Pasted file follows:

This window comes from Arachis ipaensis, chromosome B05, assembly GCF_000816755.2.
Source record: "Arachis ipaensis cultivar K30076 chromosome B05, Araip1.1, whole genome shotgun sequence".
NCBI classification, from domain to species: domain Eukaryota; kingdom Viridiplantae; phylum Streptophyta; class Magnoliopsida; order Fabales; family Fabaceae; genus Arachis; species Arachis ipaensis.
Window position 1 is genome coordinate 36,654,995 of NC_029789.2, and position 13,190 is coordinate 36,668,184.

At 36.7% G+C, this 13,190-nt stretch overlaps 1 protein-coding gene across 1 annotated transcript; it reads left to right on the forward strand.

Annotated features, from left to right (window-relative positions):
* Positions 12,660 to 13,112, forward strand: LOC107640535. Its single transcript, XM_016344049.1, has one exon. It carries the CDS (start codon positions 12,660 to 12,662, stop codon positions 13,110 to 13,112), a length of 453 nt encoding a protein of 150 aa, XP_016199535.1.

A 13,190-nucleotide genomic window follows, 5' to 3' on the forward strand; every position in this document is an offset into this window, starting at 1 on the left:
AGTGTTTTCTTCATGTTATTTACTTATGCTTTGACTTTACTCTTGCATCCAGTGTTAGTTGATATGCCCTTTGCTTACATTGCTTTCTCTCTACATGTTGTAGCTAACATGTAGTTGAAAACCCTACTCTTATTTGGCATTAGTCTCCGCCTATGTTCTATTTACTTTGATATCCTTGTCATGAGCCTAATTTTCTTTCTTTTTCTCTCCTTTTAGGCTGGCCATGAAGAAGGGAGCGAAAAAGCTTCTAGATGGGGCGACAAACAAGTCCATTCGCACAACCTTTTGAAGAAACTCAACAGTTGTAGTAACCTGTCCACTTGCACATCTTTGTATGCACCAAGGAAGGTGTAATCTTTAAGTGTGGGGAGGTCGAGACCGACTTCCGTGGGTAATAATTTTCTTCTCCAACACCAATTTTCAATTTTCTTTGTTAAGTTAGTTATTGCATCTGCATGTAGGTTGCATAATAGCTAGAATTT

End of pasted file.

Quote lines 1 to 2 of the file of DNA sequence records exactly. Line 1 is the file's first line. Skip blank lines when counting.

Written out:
This window comes from Arachis ipaensis, chromosome B05, assembly GCF_000816755.2.
Source record: "Arachis ipaensis cultivar K30076 chromosome B05, Araip1.1, whole genome shotgun sequence".